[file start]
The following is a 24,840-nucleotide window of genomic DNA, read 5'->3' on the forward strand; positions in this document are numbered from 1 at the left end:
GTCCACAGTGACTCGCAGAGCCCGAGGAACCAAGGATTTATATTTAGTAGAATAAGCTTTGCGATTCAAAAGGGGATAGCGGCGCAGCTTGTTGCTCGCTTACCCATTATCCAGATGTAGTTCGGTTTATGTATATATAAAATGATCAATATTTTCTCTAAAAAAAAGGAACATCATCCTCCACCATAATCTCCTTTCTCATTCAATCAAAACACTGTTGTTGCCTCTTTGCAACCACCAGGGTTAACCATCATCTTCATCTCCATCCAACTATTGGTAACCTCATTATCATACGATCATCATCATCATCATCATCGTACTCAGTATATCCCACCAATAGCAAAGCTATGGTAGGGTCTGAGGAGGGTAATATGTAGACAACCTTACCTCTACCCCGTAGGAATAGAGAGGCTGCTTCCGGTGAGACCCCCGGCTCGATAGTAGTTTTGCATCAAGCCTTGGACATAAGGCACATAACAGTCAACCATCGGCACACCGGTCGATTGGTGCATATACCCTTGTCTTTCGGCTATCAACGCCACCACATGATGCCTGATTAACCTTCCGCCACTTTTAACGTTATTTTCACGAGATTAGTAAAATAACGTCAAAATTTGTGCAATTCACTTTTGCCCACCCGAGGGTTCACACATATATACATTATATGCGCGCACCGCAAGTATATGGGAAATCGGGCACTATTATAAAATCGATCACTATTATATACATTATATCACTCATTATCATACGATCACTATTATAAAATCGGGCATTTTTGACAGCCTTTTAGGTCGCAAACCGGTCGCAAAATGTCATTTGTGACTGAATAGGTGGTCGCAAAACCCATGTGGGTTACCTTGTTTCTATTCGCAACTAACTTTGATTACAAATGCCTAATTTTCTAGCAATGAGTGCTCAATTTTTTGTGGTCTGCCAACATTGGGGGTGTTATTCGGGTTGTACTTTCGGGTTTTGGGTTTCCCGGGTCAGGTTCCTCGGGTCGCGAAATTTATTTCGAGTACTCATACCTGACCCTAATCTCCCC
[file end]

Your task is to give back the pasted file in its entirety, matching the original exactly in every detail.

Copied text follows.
The following is a 24,840-nucleotide window of genomic DNA, read 5'->3' on the forward strand; positions in this document are numbered from 1 at the left end:
GTCCACAGTGACTCGCAGAGCCCGAGGAACCAAGGATTTATATTTAGTAGAATAAGCTTTGCGATTCAAAAGGGGATAGCGGCGCAGCTTGTTGCTCGCTTACCCATTATCCAGATGTAGTTCGGTTTATGTATATATAAAATGATCAATATTTTCTCTAAAAAAAAGGAACATCATCCTCCACCATAATCTCCTTTCTCATTCAATCAAAACACTGTTGTTGCCTCTTTGCAACCACCAGGGTTAACCATCATCTTCATCTCCATCCAACTATTGGTAACCTCATTATCATACGATCATCATCATCATCATCATCGTACTCAGTATATCCCACCAATAGCAAAGCTATGGTAGGGTCTGAGGAGGGTAATATGTAGACAACCTTACCTCTACCCCGTAGGAATAGAGAGGCTGCTTCCGGTGAGACCCCCGGCTCGATAGTAGTTTTGCATCAAGCCTTGGACATAAGGCACATAACAGTCAACCATCGGCACACCGGTCGATTGGTGCATATACCCTTGTCTTTCGGCTATCAACGCCACCACATGATGCCTGATTAACCTTCCGCCACTTTTAACGTTATTTTCACGAGATTAGTAAAATAACGTCAAAATTTGTGCAATTCACTTTTGCCCACCCGAGGGTTCACACATATATACATTATATGCGCGCACCGCAAGTATATGGGAAATCGGGCACTATTATAAAATCGATCACTATTATATACATTATATCACTCATTATCATACGATCACTATTATAAAATCGGGCATTTTTGACAGCCTTTTAGGTCGCAAACCGGTCGCAAAATGTCATTTGTGACTGAATAGGTGGTCGCAAAACCCATGTGGGTTACCTTGTTTCTATTCGCAACTAACTTTGATTACAAATGCCTAATTTTCTAGCAATGAGTGCTCAATTTTTTGTGGTCTGCCAACATTGGGGGTGTTATTCGGGTTGTACTTTCGGGTTTTGGGTTTCCCGGGTCAGGTTCCTCGGGTCGCGAAATTTATTTCGAGTACTCATACCTGACCCTAATCTCCCC